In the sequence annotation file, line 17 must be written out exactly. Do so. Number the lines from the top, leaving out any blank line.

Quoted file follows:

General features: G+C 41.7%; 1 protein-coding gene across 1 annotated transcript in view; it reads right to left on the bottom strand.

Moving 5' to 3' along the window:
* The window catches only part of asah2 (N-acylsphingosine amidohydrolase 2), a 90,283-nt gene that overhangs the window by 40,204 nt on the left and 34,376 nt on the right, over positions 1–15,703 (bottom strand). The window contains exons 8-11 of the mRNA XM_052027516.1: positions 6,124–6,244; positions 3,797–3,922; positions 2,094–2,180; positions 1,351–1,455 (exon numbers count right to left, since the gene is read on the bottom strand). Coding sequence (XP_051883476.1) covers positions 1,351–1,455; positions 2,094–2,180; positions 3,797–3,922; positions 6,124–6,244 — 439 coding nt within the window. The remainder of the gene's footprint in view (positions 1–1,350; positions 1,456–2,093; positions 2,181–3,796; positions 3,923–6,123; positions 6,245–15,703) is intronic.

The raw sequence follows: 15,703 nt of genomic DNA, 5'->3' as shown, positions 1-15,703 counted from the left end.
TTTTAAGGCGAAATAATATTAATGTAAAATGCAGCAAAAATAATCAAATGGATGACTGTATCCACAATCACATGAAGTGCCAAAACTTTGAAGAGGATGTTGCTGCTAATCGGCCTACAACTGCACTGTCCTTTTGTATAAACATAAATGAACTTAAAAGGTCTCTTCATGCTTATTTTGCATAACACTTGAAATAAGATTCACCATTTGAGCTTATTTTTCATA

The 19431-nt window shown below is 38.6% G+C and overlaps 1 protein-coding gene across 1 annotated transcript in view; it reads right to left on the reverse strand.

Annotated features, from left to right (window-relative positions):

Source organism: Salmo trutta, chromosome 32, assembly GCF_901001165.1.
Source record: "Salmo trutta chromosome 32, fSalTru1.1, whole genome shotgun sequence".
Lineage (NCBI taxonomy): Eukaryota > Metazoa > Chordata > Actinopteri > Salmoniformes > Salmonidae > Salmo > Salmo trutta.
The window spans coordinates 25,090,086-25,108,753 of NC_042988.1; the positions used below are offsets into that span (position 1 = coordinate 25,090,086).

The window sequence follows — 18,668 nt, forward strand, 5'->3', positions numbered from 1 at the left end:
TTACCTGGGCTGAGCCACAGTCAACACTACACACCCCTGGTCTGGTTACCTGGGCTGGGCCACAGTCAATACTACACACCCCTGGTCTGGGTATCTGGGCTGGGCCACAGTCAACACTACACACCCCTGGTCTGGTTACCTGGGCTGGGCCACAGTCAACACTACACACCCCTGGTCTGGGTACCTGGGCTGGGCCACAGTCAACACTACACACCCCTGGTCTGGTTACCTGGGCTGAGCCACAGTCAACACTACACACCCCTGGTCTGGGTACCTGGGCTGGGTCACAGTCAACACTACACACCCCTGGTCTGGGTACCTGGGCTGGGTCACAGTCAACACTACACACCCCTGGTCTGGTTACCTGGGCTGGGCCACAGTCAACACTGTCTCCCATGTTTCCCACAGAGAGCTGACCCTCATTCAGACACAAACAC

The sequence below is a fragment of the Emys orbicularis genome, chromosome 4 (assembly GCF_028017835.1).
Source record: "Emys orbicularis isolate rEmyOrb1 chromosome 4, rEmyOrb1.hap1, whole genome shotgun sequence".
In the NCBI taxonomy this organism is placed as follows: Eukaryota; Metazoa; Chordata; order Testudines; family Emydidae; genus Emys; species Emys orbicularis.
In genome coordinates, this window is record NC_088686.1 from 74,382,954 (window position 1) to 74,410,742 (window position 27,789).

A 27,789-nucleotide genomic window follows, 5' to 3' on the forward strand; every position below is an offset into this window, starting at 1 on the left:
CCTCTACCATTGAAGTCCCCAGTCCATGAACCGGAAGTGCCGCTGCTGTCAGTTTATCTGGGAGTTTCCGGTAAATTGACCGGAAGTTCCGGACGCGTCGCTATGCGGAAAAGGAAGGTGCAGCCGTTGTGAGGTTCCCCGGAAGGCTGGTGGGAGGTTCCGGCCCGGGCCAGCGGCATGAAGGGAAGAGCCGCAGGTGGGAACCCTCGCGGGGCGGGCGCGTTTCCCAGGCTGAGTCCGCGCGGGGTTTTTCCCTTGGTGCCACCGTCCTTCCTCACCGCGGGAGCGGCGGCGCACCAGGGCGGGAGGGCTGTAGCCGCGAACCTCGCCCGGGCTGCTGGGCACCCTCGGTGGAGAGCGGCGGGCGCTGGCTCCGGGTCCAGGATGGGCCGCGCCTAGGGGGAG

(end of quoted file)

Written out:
In genome coordinates, this window is record NC_088686.1 from 74,382,954 (window position 1) to 74,410,742 (window position 27,789).